Friday, August 3, 2012

Late season nesting

What: Last week I spotted a female robin (Turdus migratorius) bouncing around in the slippery elm (Ulmus rubra) at the corner of my house. It was so neat to watch because the bird almost had an architectural eye when looking at the tree. I imagined it looking at angles of branches, sturdiness of limbs, relative hiddenness of the entryway access to food and water. She investigated for quite awhile, bouncing every so often to a new vantage point to reassess the quality of her new domicile. I had followed her to the spot because I heard a male robin singing and I hadn't heard one in a while. When I went to investigate I saw the female in my driveway picking up nesting material and then dropping it (female robins alone build the nest and incubate the eggs). It was like she was doing a full inspection of the territory for quality of supplies and location. This week I checked in again on her progress and she is now sitting on some eggs (not sure how many yet, will report back later).

Robins nest made mostly of mud with
twigs, grass, and bark strips (Ruby Mtns, Nevada)
Ecological notes: Last year a pair nested on the light outside our neighbor's door, the year prior they nested on the floodlight on my garage and fledged three young. I was bummed this year when we didn't have any nesting robins for most of the spring. What a treat though to have this pair, and so late in the year too. Most birds are done nesting by now and have started flocking together in larger groups (Monday I spotted about 50 geese honking and flying towards the lake).

Robins can have two to three clutches in a year, so I'm assuming that this is the second or third for this female this year. In general male robins are a darker gray, with a darker patch of slate on top of their heads, females tend to be browner. Lots of sources I read just parrot other sources, so I don't know how reliable they are. Apparently males have more robust streaks on their throats than females, but I don't know how reliable this is since it's a relative comparison. I'm in out of town right now (the photos are a couple days old), but when I get back I'm excited to look closer at their throats. Since the females are the only ones that sit on the eggs, that should be a pretty easy thing to study. The one sitting on the  Males are definitely the only ones that sing though.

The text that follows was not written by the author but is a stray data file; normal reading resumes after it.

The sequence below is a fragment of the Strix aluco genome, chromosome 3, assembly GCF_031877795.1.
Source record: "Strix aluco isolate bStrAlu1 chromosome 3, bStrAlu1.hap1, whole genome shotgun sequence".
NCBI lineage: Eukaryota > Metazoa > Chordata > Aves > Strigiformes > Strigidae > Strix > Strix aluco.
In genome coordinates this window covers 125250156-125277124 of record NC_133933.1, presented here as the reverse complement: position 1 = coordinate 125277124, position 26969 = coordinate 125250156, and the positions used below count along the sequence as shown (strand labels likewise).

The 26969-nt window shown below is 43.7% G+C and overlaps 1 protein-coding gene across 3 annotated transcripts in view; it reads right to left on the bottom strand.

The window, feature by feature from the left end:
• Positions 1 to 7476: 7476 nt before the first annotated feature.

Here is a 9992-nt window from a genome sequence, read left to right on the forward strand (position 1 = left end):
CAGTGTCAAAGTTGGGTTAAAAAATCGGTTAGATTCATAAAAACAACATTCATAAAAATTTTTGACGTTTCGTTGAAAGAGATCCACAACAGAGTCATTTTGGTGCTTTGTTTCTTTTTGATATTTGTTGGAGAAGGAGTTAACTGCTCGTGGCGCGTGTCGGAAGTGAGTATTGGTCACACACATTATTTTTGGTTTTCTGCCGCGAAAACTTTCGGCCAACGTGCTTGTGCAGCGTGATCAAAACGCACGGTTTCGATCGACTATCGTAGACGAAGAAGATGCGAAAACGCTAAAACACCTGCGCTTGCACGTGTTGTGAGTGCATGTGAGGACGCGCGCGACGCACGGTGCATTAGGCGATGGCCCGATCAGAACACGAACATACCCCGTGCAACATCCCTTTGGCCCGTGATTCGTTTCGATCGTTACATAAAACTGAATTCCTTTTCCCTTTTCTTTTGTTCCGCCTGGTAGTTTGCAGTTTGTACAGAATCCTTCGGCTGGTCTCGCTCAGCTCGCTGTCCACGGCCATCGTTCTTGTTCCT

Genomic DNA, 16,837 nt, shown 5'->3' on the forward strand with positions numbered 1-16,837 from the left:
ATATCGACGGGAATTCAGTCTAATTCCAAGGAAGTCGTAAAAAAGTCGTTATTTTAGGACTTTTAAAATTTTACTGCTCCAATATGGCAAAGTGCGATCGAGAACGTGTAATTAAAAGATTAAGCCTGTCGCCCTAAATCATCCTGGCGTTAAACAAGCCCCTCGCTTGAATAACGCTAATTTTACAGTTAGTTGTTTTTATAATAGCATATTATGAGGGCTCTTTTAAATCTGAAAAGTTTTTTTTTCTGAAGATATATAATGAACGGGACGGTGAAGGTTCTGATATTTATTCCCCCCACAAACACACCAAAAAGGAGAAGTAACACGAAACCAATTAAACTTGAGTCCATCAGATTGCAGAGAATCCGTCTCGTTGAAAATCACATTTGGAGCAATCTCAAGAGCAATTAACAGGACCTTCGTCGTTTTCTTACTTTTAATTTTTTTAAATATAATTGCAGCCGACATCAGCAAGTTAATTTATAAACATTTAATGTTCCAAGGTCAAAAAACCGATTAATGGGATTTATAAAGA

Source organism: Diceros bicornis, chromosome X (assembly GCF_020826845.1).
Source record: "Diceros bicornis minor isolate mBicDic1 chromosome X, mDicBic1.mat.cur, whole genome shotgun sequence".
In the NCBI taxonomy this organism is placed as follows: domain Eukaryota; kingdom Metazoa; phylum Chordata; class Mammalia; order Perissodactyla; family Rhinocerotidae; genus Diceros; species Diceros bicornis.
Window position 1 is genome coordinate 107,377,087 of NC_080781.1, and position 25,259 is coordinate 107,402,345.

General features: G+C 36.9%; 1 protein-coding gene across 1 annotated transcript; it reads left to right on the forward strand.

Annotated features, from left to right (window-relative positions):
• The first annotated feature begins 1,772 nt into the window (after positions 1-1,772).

Where: My backyard

Other notes: Robins are one of three types of birds we have that use mud to build their nests, phoebes and swallows being the other two in Vermont. I've watched a robin dip a stick in mud and carry it to the nesting site. You can see in the above photo that the nest also incorporates twigs, grass, and strips of plastic. Phoebe and barn swallows are pictured below:

Phoebe nest made primarily of moss, (Shelburne Farms)
Barn swallow nest made mostly of mud and grass (Bread and Butter Farm)

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